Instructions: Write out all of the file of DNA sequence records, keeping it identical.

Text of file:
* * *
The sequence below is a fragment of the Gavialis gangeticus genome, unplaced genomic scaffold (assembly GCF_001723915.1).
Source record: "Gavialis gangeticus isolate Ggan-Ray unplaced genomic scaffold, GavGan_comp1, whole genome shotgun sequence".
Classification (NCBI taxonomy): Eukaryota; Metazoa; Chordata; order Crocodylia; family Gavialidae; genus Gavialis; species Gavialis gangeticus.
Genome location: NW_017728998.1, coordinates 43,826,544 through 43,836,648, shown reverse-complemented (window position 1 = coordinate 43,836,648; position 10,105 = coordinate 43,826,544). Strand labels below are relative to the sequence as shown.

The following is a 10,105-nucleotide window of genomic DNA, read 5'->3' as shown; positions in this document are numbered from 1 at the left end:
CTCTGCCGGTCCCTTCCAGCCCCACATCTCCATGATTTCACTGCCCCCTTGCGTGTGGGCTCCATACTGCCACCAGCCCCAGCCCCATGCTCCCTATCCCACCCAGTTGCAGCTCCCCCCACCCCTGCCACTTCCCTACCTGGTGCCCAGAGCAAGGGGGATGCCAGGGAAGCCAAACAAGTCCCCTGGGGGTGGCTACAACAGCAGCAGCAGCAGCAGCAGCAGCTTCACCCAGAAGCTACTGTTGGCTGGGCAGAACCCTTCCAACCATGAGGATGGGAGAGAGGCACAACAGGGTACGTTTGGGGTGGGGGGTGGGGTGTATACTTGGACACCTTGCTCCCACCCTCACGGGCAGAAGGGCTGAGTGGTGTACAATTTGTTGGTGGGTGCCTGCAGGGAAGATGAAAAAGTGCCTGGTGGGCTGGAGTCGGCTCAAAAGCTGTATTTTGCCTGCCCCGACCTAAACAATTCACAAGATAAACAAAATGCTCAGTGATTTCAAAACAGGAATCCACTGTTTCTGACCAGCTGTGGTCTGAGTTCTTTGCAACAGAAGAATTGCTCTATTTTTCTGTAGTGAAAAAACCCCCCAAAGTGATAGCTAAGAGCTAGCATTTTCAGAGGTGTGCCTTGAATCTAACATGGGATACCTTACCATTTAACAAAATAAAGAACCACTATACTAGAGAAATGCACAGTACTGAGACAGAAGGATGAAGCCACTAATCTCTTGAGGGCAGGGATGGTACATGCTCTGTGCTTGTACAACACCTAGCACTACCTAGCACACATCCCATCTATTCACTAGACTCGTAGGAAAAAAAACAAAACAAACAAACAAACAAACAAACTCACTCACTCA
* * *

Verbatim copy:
The sequence below is a fragment of the Gavialis gangeticus genome, unplaced genomic scaffold (assembly GCF_001723915.1).
Source record: "Gavialis gangeticus isolate Ggan-Ray unplaced genomic scaffold, GavGan_comp1, whole genome shotgun sequence".
Classification (NCBI taxonomy): Eukaryota; Metazoa; Chordata; order Crocodylia; family Gavialidae; genus Gavialis; species Gavialis gangeticus.
Genome location: NW_017728998.1, coordinates 43,826,544 through 43,836,648, shown reverse-complemented (window position 1 = coordinate 43,836,648; position 10,105 = coordinate 43,826,544). Strand labels below are relative to the sequence as shown.

The following is a 10,105-nucleotide window of genomic DNA, read 5'->3' as shown; positions in this document are numbered from 1 at the left end:
CTCTGCCGGTCCCTTCCAGCCCCACATCTCCATGATTTCACTGCCCCCTTGCGTGTGGGCTCCATACTGCCACCAGCCCCAGCCCCATGCTCCCTATCCCACCCAGTTGCAGCTCCCCCCACCCCTGCCACTTCCCTACCTGGTGCCCAGAGCAAGGGGGATGCCAGGGAAGCCAAACAAGTCCCCTGGGGGTGGCTACAACAGCAGCAGCAGCAGCAGCAGCAGCTTCACCCAGAAGCTACTGTTGGCTGGGCAGAACCCTTCCAACCATGAGGATGGGAGAGAGGCACAACAGGGTACGTTTGGGGTGGGGGGTGGGGTGTATACTTGGACACCTTGCTCCCACCCTCACGGGCAGAAGGGCTGAGTGGTGTACAATTTGTTGGTGGGTGCCTGCAGGGAAGATGAAAAAGTGCCTGGTGGGCTGGAGTCGGCTCAAAAGCTGTATTTTGCCTGCCCCGACCTAAACAATTCACAAGATAAACAAAATGCTCAGTGATTTCAAAACAGGAATCCACTGTTTCTGACCAGCTGTGGTCTGAGTTCTTTGCAACAGAAGAATTGCTCTATTTTTCTGTAGTGAAAAAACCCCCCAAAGTGATAGCTAAGAGCTAGCATTTTCAGAGGTGTGCCTTGAATCTAACATGGGATACCTTACCATTTAACAAAATAAAGAACCACTATACTAGAGAAATGCACAGTACTGAGACAGAAGGATGAAGCCACTAATCTCTTGAGGGCAGGGATGGTACATGCTCTGTGCTTGTACAACACCTAGCACTACCTAGCACACATCCCATCTATTCACTAGACTCGTAGGAAAAAAAACAAAACAAACAAACAAACAAACAAACTCACTCACTCA